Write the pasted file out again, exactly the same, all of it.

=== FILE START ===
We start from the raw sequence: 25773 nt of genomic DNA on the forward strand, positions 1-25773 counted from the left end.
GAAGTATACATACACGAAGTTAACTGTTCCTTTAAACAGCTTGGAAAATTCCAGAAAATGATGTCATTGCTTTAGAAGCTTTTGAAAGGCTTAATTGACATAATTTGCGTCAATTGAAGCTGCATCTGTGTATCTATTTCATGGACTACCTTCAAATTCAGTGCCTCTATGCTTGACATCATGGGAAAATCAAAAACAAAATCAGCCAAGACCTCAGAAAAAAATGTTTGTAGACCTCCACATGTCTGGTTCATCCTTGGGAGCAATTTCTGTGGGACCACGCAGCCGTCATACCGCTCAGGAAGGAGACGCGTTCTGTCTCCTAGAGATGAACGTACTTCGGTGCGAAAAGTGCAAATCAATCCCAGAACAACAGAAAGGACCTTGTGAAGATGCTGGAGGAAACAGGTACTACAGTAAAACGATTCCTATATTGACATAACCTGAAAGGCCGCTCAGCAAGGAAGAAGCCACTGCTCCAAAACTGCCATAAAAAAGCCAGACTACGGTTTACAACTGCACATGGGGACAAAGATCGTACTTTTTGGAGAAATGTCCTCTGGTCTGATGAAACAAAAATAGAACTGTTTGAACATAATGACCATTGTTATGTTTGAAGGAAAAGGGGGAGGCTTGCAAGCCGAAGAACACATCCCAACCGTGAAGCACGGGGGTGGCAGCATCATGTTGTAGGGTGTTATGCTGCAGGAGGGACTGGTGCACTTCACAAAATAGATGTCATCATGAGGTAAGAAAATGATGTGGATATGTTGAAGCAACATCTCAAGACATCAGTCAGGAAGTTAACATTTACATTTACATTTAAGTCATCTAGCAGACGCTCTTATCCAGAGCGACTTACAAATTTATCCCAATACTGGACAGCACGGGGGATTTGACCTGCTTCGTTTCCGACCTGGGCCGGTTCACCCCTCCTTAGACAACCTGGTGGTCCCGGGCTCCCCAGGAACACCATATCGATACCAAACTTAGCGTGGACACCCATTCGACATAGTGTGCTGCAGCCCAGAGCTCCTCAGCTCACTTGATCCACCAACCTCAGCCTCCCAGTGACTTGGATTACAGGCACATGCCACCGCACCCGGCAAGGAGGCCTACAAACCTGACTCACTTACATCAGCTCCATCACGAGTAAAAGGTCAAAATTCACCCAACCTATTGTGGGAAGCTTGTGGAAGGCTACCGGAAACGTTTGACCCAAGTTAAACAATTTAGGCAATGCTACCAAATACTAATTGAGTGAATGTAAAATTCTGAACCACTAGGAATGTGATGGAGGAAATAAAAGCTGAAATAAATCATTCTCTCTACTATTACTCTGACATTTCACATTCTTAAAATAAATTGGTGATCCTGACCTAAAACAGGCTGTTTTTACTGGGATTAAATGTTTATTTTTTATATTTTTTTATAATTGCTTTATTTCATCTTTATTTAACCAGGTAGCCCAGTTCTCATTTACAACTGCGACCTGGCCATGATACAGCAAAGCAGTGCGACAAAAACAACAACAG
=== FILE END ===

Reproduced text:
We start from the raw sequence: 25773 nt of genomic DNA on the forward strand, positions 1-25773 counted from the left end.
GAAGTATACATACACGAAGTTAACTGTTCCTTTAAACAGCTTGGAAAATTCCAGAAAATGATGTCATTGCTTTAGAAGCTTTTGAAAGGCTTAATTGACATAATTTGCGTCAATTGAAGCTGCATCTGTGTATCTATTTCATGGACTACCTTCAAATTCAGTGCCTCTATGCTTGACATCATGGGAAAATCAAAAACAAAATCAGCCAAGACCTCAGAAAAAAATGTTTGTAGACCTCCACATGTCTGGTTCATCCTTGGGAGCAATTTCTGTGGGACCACGCAGCCGTCATACCGCTCAGGAAGGAGACGCGTTCTGTCTCCTAGAGATGAACGTACTTCGGTGCGAAAAGTGCAAATCAATCCCAGAACAACAGAAAGGACCTTGTGAAGATGCTGGAGGAAACAGGTACTACAGTAAAACGATTCCTATATTGACATAACCTGAAAGGCCGCTCAGCAAGGAAGAAGCCACTGCTCCAAAACTGCCATAAAAAAGCCAGACTACGGTTTACAACTGCACATGGGGACAAAGATCGTACTTTTTGGAGAAATGTCCTCTGGTCTGATGAAACAAAAATAGAACTGTTTGAACATAATGACCATTGTTATGTTTGAAGGAAAAGGGGGAGGCTTGCAAGCCGAAGAACACATCCCAACCGTGAAGCACGGGGGTGGCAGCATCATGTTGTAGGGTGTTATGCTGCAGGAGGGACTGGTGCACTTCACAAAATAGATGTCATCATGAGGTAAGAAAATGATGTGGATATGTTGAAGCAACATCTCAAGACATCAGTCAGGAAGTTAACATTTACATTTACATTTAAGTCATCTAGCAGACGCTCTTATCCAGAGCGACTTACAAATTTATCCCAATACTGGACAGCACGGGGGATTTGACCTGCTTCGTTTCCGACCTGGGCCGGTTCACCCCTCCTTAGACAACCTGGTGGTCCCGGGCTCCCCAGGAACACCATATCGATACCAAACTTAGCGTGGACACCCATTCGACATAGTGTGCTGCAGCCCAGAGCTCCTCAGCTCACTTGATCCACCAACCTCAGCCTCCCAGTGACTTGGATTACAGGCACATGCCACCGCACCCGGCAAGGAGGCCTACAAACCTGACTCACTTACATCAGCTCCATCACGAGTAAAAGGTCAAAATTCACCCAACCTATTGTGGGAAGCTTGTGGAAGGCTACCGGAAACGTTTGACCCAAGTTAAACAATTTAGGCAATGCTACCAAATACTAATTGAGTGAATGTAAAATTCTGAACCACTAGGAATGTGATGGAGGAAATAAAAGCTGAAATAAATCATTCTCTCTACTATTACTCTGACATTTCACATTCTTAAAATAAATTGGTGATCCTGACCTAAAACAGGCTGTTTTTACTGGGATTAAATGTTTATTTTTTATATTTTTTTATAATTGCTTTATTTCATCTTTATTTAACCAGGTAGCCCAGTTCTCATTTACAACTGCGACCTGGCCATGATACAGCAAAGCAGTGCGACAAAAACAACAACAG